There has been an interesting turn of events in the case of Freddie Gray. Freddie Gray was a 25-year-old, African American male who died while in custody of the Baltimore police last spring. Freddie’s death was ruled a homicide by the State Medical Examiner’s Office because he was not secured correctly in the police van, which resulted in a fatal spinal chord injury. After Freddie’s death was ruled a homicide six police officers were charged with his murder. The six officers, William G. Porter, Brian W. Rice, Edward M. Nero, Garrett E Miller, and Alicia D. White have plead not guilty and will be tried separately.
Officer William Porter was the first police officer to have his trial in December of last year, but it was declared a mistrial. However, while Porter waits for his retrial in June, he has been ordered to testify against officers, Caesar Goodson Jr., who was driving the van and Sgt. Alicia White, who found Freddie unresponsive but did not seek medical help.
The controversy surrounding Porter’s order to testify in his colleagues’ trial is that he may be incriminating himself. But the prosecutors cannot use anything Porter says in the other officers’ trials for Porter’s retrial in June. Porter’s defense attorney, Warren Brown, is not convinced and is seeking to have the ruling over turned. He told the Baltimore Sun:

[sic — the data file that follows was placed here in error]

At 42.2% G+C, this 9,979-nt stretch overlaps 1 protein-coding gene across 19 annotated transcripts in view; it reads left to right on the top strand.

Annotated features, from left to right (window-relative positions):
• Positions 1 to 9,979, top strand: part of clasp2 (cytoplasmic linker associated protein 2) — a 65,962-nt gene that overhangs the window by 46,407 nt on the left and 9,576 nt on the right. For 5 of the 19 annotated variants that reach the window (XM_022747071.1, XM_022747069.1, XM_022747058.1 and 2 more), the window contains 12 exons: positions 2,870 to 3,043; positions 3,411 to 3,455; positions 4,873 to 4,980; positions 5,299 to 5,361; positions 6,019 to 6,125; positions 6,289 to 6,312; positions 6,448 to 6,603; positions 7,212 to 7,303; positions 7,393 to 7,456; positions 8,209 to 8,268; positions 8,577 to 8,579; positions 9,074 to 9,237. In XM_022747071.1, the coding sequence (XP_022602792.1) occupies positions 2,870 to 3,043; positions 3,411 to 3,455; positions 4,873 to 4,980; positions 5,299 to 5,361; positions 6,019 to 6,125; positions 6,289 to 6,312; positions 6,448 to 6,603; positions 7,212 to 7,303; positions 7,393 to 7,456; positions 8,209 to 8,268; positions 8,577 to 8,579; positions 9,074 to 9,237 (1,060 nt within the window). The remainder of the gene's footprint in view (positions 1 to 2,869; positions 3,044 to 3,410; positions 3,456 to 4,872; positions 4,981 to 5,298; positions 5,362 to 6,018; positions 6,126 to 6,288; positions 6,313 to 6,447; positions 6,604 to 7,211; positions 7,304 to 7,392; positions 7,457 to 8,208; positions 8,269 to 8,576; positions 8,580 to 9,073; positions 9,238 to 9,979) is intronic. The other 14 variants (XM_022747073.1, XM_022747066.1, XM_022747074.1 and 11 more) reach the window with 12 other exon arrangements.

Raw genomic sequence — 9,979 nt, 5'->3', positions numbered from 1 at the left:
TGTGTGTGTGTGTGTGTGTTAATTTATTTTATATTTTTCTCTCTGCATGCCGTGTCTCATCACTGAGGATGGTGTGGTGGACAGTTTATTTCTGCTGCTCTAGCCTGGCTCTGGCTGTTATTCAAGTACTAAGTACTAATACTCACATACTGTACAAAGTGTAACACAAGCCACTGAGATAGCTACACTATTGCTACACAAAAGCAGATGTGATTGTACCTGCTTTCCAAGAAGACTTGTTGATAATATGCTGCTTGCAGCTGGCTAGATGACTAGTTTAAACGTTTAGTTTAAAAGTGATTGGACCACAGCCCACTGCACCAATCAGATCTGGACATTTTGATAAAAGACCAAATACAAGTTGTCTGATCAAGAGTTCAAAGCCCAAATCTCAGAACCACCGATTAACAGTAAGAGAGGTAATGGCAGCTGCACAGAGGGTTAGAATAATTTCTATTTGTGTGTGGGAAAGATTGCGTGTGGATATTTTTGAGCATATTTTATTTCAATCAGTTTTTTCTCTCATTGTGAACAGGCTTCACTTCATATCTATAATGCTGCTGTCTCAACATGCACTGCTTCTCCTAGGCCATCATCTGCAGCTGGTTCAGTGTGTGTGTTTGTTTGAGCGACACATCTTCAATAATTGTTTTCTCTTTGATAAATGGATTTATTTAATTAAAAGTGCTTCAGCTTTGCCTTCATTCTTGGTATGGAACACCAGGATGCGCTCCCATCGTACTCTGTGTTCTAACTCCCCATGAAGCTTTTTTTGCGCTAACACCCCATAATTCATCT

No one wants to be in the position of being made by the government to give information that might impact negatively on themselves. It might open some doors here that might severely impact the right of people to get a fair trial in multi-defendant cases.
Caesar Goodson’s trial will begin jury selection next week. We’ll have to see how this trial plays out.
Do you think this is a fair ruling?